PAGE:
As barefoot kids, many of us have enjoyed the experience of wading lake shallows or small creeks while turning over rocks to catch the "mudbugs" lurking beneath. The upper Midwest is a long way from the sea, but our streams and reservoirs are literally crawling with "little lake lobsters" - the common freshwater crawfish, crayfish, crawdad, mudbug or yabbies, as they're called in Australia. Call them what you will, only a few folks realize these miniature crustaceans are not only edible, but an outright delicacy and great fun to peel and eat. Cooling time not included in preparation time. From the Wisconsin Dutch chapter of the United States Regional Cookbook, Culinary Arts Institute of Chicago, 1947.

    Recipe #329986

    Squabs are young pigeons, much like what you'll you see in any city. Young pheasant, doves, or Cornish game hens are easily substituted for squab, if desired. This recipe is quite inexpensive if your hunter has been successful! From the Wisconsin Dutch chapter of the United States Regional Cookbook, Culinary Arts Institute of Chicago, 1947. Cooking time is approximate, depending on the thickness of the meat.

    Recipe #330845

    Quite inexpensive to make if your fisherman has been fortunate! From the Wisconsin Dutch chapter of the United States Regional Cookbook, Culinary Arts Institute of Chicago, 1947.

    Recipe #330171

    Simple and simply delicious. From the Wisconsin Dutch chapter of the United States Regional Cookbook, Culinary Arts Institute of Chicago, 1947.

    Recipe #329983

    Years ago when people visited large cities south or east of Chicago during the poultry season, the eye would catch the sign, 'Watertown Stuffed Geese." When traveling by train, on the menu card of the diner would be found, "Watertown Goose.” The geese that were raised and prepared for market in Watertown, Wisconsin found their way to tables of wealthy people in the east, New York, Boston, Philadelphia, and other eastern points which usually purchased the bulk of them. Orders were placed weeks and even months in advance and some wealthy families had standing orders from year to year to be certain of getting them. Quite inexpensive for you if your hunter has been successful! From the Wisconsin Dutch chapter of the United States Regional Cookbook, Culinary Arts Institute of Chicago, 1947. Times are approximate.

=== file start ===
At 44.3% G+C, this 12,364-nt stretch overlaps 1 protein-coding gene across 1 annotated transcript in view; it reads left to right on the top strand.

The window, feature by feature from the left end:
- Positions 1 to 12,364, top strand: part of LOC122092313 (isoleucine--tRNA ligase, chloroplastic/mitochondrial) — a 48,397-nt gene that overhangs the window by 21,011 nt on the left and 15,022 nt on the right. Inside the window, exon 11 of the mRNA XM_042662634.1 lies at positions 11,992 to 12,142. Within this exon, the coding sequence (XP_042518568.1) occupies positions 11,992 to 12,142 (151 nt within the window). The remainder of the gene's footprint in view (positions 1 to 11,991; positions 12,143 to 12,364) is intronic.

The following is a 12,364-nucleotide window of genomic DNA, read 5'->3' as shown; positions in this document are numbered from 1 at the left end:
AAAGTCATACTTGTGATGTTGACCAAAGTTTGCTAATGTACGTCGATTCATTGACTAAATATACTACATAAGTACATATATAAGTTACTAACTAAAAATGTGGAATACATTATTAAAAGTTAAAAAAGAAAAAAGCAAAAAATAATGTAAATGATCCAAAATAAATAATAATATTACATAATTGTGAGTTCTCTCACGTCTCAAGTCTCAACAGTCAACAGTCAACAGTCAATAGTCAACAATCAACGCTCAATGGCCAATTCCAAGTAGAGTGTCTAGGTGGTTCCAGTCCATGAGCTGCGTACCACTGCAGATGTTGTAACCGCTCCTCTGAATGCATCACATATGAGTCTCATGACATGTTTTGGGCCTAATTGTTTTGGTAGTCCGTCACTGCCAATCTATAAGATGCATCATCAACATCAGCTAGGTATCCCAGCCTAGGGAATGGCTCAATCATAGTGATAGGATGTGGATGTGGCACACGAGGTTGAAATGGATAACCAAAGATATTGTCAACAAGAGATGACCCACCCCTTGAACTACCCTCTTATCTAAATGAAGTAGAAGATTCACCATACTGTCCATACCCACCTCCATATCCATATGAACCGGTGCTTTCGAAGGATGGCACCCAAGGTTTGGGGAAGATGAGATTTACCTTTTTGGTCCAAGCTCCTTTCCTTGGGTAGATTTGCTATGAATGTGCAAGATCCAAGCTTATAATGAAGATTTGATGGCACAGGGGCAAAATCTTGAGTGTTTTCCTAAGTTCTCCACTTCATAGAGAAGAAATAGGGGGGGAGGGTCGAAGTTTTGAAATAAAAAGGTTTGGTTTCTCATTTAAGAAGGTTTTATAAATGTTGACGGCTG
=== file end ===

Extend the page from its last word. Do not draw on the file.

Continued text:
Recipe #330841

    1 Reviews |  By Molly53

    A comfort food for those who already like spinach, and a great way to start loving this vegetable. If desired, substitute Swiss chard (silverbeet) for the spinach. If fresh spinach is unavailable, please feel free to sub frozen (thawed and drained). From the Wisconsin Dutch chapter of the United States Regional Cookbook, Culinary Arts Institute of Chicago, 1947.

    Recipe #331476

    An old-fashioned recipe from the Wisconsin Dutch section of the US Regional Cookbook, Chicago Culinary Arts Institute, 1947.

    Recipe #63694

    1 Reviews |  By Molly53

    "Rhubarb is much better in pies Sweet and sour, with strawberry complies It's good as gooseberry And tasty as cherry Please, have a slice -- do not be shy!" Try this favorite with a scoop of good vanilla ice cream! From the Wisconsin Dutch chapter of the United States Regional Cookbook, Culinary Arts Institute of Chicago, 1947.

    Recipe #332304

    So easy and quite elegant! Strawberries, grapefruit, oranges and some melons are also excellent choices, but benefit from pouring the kirsch over and chilling. From the Wisconsin Dutch chapter of the United States Regional Cookbook, Culinary Arts Institute of Chicago, 1947.

    Recipe #332305